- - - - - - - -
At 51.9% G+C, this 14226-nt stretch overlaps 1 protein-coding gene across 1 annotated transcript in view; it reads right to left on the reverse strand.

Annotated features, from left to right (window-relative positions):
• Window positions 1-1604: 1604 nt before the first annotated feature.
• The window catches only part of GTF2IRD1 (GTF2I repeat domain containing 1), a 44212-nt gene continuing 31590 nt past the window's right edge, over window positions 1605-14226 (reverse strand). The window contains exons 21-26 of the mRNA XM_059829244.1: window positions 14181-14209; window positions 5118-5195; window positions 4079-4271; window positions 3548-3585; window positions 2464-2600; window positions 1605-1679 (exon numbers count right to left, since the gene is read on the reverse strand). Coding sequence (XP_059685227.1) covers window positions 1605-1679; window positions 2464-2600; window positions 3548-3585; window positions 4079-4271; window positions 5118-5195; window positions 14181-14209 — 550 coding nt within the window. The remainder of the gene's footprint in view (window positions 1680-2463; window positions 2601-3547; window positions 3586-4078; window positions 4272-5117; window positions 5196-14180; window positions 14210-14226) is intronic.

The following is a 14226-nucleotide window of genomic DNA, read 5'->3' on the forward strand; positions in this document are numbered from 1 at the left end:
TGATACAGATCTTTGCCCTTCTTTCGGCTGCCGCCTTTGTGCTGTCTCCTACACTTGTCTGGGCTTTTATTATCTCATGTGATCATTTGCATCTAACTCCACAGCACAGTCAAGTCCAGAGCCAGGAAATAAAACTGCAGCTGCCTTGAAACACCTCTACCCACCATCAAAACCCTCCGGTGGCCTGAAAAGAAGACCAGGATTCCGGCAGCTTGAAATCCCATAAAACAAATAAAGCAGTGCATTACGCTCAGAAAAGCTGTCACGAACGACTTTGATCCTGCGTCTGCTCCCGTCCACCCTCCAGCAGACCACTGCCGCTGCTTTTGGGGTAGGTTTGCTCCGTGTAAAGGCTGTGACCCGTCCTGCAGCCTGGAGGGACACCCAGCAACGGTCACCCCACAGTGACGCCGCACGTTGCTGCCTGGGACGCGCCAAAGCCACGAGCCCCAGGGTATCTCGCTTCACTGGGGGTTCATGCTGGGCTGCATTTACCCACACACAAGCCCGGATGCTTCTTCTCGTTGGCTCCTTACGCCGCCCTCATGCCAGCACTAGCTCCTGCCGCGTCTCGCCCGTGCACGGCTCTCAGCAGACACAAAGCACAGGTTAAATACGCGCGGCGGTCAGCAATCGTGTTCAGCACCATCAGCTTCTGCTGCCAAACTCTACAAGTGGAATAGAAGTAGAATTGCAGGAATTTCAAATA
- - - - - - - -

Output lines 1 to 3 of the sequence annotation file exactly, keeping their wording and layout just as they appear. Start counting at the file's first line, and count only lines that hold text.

At 51.9% G+C, this 14226-nt stretch overlaps 1 protein-coding gene across 1 annotated transcript in view; it reads right to left on the reverse strand.

Annotated features, from left to right (window-relative positions):
• Window positions 1-1604: 1604 nt before the first annotated feature.